Essay on Impacts Of Mechanization Of Food

Essay on Impacts Of Mechanization Of Food

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Food is a necessity to life, an indisputable statement that has long been glorified. Yet again, are all of us sure that the foods we ate are safe and healthy. We devoted our full trust to the so-called regulatory body like Food & Drug Administration (FDA), but still the birth of factory farming and mechanization of food are at alarming rates, posing an utterly significant threat to health and environment. The impacts of food mechanization are clearly evinced through the direct illness to food consumers, outbreak and widespread of new diseases and degradation of water resources and aquatic life.
One of the effects of food mechanization is the direct illness it brings to consumers through food. The food contains deadly bacteria and pathogens that results to health problems among consumers. For instance, the presence of E. coli in corn-fed meat would cause kidney failures. “In the United States E.coli O157:H7 is the major cause of acute kidney failure among children, 100,000 Americans infected and 36,000 deaths reported yearly” (Greger). Other discerning examples include salmonella which accounts for food poisoning, “Salmonella Enteritidis-contaminated eggs were sickening an average of 182,000 Americans annually, by the beginning of 21st century” (Greger). Furthermore, the mechanization of food makes food less nutritious, thus promoting an unhealthy society. An example would be the high fructose corn syrup, found in wide range of food and beverages, that leads to a skyrocketed epidemic of obesity, “In the 40 years since the introduction of high-fructose corn syrup as a cost-effective sweetener in the American diet, in 1970, around 15 percent of the U.S. population met the definition for obesity; today, roughly one-third of the Ameri...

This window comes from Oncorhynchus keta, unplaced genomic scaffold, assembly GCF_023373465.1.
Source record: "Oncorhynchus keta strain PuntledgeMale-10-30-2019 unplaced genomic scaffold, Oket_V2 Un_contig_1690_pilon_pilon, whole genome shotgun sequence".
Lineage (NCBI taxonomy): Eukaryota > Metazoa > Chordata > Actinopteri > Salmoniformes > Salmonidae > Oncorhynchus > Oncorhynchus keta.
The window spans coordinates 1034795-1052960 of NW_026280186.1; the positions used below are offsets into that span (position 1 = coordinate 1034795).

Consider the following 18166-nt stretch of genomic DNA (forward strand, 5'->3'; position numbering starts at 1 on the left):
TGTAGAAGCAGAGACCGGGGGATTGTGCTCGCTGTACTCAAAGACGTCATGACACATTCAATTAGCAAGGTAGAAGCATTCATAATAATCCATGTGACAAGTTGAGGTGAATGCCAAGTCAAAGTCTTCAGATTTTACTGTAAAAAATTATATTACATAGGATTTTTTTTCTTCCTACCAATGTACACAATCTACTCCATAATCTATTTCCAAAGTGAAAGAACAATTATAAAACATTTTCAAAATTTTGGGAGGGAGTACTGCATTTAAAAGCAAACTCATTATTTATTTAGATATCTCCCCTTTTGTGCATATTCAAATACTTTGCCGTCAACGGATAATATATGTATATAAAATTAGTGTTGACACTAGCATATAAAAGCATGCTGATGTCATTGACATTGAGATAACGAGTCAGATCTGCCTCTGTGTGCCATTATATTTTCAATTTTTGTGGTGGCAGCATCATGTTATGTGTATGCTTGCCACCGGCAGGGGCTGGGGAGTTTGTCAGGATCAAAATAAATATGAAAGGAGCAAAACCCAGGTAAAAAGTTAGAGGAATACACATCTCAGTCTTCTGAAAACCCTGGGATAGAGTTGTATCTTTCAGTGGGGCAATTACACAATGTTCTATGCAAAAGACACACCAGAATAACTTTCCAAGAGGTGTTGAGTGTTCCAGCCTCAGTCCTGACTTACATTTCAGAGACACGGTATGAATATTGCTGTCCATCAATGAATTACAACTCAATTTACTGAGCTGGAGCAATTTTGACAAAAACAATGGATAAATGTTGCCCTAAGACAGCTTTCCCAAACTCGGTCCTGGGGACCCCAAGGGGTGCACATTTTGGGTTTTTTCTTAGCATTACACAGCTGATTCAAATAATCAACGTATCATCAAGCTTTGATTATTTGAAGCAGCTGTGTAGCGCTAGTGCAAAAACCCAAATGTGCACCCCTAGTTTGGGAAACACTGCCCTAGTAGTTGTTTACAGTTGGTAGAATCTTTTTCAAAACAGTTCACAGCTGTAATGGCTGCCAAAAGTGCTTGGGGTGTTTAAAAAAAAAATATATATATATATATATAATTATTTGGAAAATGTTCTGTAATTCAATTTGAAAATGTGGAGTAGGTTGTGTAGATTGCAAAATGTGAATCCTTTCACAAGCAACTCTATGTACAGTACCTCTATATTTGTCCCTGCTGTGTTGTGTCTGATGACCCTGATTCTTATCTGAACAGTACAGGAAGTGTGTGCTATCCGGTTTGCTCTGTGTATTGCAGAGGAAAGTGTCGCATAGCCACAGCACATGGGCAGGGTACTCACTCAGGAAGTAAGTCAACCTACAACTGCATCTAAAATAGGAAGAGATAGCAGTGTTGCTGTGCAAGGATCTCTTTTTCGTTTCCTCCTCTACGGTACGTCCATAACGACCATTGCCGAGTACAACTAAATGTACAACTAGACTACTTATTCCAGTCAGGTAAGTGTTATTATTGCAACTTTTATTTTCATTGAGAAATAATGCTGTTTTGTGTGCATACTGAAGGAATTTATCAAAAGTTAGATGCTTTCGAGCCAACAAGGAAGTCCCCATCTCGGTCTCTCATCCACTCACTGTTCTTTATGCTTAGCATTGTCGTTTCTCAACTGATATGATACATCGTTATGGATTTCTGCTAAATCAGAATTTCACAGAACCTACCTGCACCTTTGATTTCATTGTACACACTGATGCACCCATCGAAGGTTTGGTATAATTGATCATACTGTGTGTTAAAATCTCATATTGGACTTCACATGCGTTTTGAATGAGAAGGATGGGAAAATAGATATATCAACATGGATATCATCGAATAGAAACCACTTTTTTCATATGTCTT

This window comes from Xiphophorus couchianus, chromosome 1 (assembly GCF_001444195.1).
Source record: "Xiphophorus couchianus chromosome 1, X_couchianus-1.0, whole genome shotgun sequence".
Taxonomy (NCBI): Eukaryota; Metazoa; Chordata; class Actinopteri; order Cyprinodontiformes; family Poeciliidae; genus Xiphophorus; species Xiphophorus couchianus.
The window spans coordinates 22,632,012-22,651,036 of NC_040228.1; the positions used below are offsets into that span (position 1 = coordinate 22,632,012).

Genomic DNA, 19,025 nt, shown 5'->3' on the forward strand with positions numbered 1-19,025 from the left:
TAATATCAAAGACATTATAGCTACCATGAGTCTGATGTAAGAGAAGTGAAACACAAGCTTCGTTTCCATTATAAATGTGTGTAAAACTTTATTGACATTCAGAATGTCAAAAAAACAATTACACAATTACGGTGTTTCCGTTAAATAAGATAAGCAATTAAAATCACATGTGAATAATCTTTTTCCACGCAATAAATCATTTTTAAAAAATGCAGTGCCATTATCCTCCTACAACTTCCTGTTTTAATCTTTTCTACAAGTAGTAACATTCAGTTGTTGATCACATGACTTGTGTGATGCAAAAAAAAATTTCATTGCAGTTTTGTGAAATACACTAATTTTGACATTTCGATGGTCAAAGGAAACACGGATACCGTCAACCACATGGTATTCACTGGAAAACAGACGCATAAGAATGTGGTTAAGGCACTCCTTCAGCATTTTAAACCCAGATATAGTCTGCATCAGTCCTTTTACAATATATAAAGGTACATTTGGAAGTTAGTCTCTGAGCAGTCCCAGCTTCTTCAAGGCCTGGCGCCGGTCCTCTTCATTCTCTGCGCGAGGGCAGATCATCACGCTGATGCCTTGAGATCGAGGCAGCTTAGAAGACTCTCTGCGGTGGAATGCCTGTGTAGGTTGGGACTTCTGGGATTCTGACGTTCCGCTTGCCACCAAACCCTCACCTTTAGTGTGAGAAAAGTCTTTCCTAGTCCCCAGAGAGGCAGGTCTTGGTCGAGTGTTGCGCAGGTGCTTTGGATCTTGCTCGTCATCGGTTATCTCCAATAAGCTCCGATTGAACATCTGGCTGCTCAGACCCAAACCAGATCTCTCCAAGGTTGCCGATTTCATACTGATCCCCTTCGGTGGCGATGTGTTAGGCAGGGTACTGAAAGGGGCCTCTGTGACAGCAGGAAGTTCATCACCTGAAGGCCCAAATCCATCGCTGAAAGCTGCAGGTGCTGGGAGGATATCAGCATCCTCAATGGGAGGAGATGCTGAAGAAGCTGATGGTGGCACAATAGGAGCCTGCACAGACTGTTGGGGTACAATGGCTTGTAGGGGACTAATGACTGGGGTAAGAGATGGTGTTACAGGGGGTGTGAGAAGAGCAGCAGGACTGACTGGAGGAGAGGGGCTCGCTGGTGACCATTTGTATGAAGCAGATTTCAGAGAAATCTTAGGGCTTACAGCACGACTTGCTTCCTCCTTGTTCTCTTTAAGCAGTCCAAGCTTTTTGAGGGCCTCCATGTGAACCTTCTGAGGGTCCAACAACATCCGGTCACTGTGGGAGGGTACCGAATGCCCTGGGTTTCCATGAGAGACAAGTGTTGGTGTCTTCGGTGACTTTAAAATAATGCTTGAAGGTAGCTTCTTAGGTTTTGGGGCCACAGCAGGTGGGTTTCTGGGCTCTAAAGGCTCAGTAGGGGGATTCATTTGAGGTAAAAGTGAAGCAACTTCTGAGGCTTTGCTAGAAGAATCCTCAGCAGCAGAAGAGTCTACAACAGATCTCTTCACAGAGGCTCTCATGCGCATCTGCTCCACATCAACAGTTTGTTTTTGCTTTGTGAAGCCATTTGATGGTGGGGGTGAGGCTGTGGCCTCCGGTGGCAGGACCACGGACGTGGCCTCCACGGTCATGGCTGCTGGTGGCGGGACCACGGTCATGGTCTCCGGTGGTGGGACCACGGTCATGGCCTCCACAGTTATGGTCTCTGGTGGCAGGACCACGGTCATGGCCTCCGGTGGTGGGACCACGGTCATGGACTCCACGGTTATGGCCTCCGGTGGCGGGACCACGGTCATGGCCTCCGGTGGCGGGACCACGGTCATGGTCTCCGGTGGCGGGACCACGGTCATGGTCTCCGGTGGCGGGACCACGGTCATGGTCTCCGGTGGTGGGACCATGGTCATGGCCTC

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...ills water organism such as fish. For example, the pfiesteria piscicida are killing the aquatic life “It (pfiesteria) causes lesion in fish and has caused massive fish kills in rivers, including the Neuse River, where 14 million fish are killed and 36400 acres of shellfish bed are closed” (Miller, 114). These conclude that food mechanization has caused our water quality and aquatic life to be in jeopardy.
All in all, mechanization of food is clearly deleterious to the world today as it brings direct illness to food consumers, outbreak and widespread of new diseases and degradation of water resources and aquatic life. We say that we are moving towards modernization, civilization, technological revolution etc. Yet, we overlooked matters that used to be so important to our heart, our own health and our mother nature. Consequently, we are the victim of our own mishap.

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